Red maple or swamp maple is native to eastern north america, from newfoundland to florida. It is an attractive, deciduous, erect, medium-sized tree, well adapted to a range of soil conditions and grows in open sun or partial shade in sites that are either well drained or moist. The tree has a smooth gray bark when young, bark becoming darker and cracked when mature. Leaves 2-4 inches long with 3-5 lobes and serrated margins. Depending upon location, leaves in the fall may become yellow or red. Red maple has few pest problems, but is vulnerable to fire. Twigs are reddish in color, which may account for the common name. Trees mature in about 10 years and bear distinctive maple tree family winged seeds (samaras) less than 1 inch long for a period of 1-2 weeks. Seeds can be used for propagation and also provide food for birds and squirrels. In addition to general landscape use, red maple is a good tree for revegetation of degraded areas. Leaves are not preferred by deer as a browse species. The wood is an undesirable lumber source but fine for firewood.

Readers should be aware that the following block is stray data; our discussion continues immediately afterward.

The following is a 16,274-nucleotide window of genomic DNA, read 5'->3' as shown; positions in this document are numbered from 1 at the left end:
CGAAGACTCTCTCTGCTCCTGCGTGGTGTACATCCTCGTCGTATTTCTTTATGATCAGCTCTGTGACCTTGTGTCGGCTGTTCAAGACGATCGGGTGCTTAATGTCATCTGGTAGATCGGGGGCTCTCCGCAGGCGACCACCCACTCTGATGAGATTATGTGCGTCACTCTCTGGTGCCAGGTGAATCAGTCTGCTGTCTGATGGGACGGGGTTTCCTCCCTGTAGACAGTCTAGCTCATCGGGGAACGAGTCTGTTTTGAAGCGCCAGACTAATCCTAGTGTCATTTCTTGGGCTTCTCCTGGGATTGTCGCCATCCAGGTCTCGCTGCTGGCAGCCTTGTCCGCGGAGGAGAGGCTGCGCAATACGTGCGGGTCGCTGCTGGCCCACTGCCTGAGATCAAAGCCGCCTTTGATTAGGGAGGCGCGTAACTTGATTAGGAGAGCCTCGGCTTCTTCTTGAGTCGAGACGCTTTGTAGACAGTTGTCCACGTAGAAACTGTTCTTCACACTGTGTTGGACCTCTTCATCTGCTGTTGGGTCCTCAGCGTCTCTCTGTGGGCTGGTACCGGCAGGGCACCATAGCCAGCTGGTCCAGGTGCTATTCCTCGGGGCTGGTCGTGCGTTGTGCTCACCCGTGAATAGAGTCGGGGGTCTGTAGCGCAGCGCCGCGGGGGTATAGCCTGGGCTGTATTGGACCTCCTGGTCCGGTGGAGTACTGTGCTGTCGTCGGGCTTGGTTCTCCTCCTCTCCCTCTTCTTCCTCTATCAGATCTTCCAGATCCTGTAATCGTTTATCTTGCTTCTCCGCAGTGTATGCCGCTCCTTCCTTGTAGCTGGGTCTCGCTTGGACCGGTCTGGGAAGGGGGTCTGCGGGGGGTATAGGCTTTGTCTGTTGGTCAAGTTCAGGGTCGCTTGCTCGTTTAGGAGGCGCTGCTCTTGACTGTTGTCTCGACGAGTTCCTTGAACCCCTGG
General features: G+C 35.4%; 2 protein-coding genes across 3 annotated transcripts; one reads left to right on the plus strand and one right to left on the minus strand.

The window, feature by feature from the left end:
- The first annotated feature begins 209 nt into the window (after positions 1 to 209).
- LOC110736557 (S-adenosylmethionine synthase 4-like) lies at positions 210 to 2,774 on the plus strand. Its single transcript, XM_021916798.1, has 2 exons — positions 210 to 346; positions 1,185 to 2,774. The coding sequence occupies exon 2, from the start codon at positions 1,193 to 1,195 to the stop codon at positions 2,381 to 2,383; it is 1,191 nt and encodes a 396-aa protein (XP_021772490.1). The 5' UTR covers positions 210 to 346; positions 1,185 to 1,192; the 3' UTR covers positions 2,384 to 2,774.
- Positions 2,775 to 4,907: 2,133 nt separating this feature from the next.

Native americans used red maple bark as an analgesic, wash for inflamed eyes and cataracts, and as a remedy for hives and muscular aches. Tea brewed from the inner bark has been used for treating coughs and diarrhea. Pioneers made cinnamon- brown and black dyes from a bark extract. Iron sulphate was added to the tannin from red maple bark to make ink.